Power surge causes damage
Freedom Township, residents adding up costs from spike
EAST FREEDOM — A recent power surge in the Freedom Township area continues to have an impact.
The incident, which occurred during the early morning hours of Oct. 13, caused thousands of dollars of damage.
The surge, caused when a fallen tree took down a 23,000 volt conductor wire that fell onto a 4,000 volt conductor wire, knocked out the traffic light at the intersection of Dunnings Highway and Johnstown Road (Route 164), causing some $22,000 in damage, said Freedom Township Supervisor Ed Bender.
Tel Power has been able to make repairs, so for the time being the intersection has a four-way flashing red light, Bender said.
Bender said the power surge caused about $6,000 worth of damage to electronics at the township municipal building and more than $10,000 damage to the nearby fire hall.
“A lot of people had a lot of damage,” Bender said.
Bender, who lives in McKee, did not escape the damage.
“It took out my refrigerator, dryer and a couple of TVs. It blew the refrigerator receptacle to pieces. This is the second time it hit me. A few years ago, I lost four TVs and a microwave,” Bender said. “I had at least $2,000 damage.”
Bender said his homeowner’s policy has a $1,000 deductible in the event of a power surge.
“A power surge is basically a spike in your home’s electrical current. The spike is very brief, usually lasting less than a thousandth of a second, but it can still cause damage to your home and appliances, said Scott Surgeoner, spokesman for First Energy Corp., the parent company of Penelec.
Power surges can occur for several reasons.
“High-power electrical devices can create a spike in the electrical current when they’re switched on or when their motors kick on.
“Refrigerators, air conditioners and even space heaters can cause a power surge strong enough to damage electrical systems,” Surgeoner said. “Lightning strikes are another common cause of power surges. A lightning strike doesn’t have to occur near you to cause a spike in your electrical current. In fact, striking close to a power line can cause a spike. A single strike can cause a spike strong enough to burn out a computer monitor, router and even your television.”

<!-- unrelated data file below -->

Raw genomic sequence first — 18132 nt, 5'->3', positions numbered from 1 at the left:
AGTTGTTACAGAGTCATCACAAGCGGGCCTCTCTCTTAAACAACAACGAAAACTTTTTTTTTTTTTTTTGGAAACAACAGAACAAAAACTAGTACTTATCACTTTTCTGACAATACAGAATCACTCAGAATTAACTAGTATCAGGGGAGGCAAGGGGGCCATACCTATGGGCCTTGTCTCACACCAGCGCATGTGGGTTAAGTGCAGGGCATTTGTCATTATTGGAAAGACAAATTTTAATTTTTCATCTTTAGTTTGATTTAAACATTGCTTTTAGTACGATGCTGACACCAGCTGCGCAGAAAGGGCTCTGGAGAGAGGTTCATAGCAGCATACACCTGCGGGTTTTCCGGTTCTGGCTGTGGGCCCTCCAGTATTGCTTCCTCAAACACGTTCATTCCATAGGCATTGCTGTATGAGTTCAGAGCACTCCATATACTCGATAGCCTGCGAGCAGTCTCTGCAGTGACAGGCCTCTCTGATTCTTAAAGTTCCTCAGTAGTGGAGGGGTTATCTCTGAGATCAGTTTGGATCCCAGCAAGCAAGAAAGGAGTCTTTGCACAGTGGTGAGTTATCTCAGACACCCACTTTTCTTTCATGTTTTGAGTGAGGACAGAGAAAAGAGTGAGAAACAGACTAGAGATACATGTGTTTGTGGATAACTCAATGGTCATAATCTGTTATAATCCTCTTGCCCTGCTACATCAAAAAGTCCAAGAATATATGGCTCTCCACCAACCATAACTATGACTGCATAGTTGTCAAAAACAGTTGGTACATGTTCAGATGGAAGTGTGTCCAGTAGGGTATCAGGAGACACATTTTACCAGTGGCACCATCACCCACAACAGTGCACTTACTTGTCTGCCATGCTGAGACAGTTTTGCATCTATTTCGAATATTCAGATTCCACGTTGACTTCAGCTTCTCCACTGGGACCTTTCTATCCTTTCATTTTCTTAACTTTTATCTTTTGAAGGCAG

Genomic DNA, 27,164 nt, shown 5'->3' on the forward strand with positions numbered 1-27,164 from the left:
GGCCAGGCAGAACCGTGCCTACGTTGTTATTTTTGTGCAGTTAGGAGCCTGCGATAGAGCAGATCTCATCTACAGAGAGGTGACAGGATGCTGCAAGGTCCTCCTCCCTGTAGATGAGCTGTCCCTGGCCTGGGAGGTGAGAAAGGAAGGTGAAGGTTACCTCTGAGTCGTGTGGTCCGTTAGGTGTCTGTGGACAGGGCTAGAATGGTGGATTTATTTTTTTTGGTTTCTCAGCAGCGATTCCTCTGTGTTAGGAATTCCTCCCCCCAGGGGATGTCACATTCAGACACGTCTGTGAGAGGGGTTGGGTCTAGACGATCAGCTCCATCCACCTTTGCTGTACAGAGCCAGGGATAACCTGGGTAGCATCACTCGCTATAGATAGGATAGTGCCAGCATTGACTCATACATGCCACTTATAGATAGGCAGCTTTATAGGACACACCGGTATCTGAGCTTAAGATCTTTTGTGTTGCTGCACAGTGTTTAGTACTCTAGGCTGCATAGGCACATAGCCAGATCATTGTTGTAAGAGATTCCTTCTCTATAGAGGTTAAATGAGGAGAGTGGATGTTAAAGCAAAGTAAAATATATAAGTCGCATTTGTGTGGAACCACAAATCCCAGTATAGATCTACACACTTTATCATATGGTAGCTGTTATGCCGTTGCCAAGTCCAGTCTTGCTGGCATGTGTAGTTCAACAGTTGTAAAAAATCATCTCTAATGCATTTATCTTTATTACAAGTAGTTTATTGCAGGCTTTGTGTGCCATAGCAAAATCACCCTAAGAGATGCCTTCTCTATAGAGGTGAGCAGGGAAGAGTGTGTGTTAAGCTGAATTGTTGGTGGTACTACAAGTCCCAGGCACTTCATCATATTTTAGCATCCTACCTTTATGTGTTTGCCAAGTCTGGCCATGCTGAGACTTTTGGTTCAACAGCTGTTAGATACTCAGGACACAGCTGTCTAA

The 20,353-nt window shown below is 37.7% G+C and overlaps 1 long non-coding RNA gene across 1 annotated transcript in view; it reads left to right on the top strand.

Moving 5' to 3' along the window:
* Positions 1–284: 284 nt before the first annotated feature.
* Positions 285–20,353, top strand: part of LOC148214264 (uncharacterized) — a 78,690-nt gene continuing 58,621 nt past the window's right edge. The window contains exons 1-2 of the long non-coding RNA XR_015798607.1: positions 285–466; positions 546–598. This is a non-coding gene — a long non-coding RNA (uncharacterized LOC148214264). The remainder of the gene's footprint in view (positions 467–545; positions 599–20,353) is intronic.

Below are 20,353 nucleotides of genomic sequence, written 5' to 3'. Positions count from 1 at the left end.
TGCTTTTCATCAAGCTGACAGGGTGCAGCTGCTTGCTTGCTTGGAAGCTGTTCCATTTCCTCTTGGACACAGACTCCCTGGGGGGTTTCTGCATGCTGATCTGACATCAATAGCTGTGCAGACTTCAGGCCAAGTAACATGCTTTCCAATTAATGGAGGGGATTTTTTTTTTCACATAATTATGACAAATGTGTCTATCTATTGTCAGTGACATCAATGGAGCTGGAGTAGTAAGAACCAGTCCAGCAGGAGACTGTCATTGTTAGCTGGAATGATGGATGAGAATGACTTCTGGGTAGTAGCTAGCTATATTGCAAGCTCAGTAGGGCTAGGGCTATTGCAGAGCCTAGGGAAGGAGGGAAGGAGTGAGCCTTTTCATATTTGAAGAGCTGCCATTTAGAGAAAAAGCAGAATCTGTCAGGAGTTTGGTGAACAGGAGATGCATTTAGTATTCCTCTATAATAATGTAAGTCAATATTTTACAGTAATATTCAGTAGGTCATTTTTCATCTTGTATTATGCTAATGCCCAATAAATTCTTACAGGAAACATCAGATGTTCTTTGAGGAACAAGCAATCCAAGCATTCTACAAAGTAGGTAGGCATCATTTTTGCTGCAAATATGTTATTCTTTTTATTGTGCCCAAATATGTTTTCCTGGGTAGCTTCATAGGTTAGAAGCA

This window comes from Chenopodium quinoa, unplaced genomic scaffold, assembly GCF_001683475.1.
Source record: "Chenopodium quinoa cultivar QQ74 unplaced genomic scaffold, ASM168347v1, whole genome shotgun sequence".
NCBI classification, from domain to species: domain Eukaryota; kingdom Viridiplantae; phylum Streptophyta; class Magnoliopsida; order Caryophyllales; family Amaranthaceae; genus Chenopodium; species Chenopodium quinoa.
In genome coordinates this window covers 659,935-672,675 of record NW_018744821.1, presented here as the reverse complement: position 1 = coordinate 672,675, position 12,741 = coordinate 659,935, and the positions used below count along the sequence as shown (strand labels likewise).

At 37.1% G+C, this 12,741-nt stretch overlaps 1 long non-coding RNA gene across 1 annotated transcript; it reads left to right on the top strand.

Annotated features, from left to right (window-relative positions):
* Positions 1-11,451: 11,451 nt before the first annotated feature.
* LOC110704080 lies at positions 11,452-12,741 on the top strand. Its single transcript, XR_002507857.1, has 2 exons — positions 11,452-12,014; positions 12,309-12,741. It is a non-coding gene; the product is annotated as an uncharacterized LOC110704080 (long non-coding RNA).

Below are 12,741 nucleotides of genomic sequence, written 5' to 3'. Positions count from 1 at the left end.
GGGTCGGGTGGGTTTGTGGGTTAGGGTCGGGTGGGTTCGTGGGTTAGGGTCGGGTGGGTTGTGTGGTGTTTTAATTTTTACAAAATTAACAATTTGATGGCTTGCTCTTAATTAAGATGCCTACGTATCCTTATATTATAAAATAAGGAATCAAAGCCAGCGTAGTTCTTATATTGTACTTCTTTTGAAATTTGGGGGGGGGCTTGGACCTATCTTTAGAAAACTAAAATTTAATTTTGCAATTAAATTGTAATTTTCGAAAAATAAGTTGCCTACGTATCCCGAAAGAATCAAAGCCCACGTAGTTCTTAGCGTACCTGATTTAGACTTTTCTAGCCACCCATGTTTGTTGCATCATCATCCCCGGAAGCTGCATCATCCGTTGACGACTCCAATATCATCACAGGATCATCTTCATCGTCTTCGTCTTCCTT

Surgeoner said unless Penelec is negligent in some way, customers are responsible for any damages — typically through their homeowner’s or business owner’s insurance plans.
Many homeowners and business owners have surge protection in their coverage.
“Some companies offer an enhanced endorsement to cover damage from power surges off the premises. It is not a bad idea. When you buy it, it covers other things such as backed up sewer lines,” said Mark Gingrich, treasurer of the Warren A. Gingrich Agency Inc., Altoona.
Enhanced endorsements typically cost between $75 and $125 year, Gingrich said.
“I would say about 70 percent of our customers have it. We want them to have a decent policy,” Gingrich said.
First Energy offers its customers a program to cover damage from power surges.
Surge Assist offers plans starting at $5.49 per month.
Surge protectors can be helpful.
While plug-in surge protectors offer some protection, they can lose effectiveness over time, and outfitting every electronic device in your home with a high-quality, up-to-date protector can be costly. Many insurance policies require deductibles that are higher than the replacement cost. For many homeowners, a comprehensive protection plan that covers the repair and replacement of surge-damaged electronics offers the greatest peace of mind, according to First Energy.
Mirror Staff Writer Walt Frank is at 946-7467.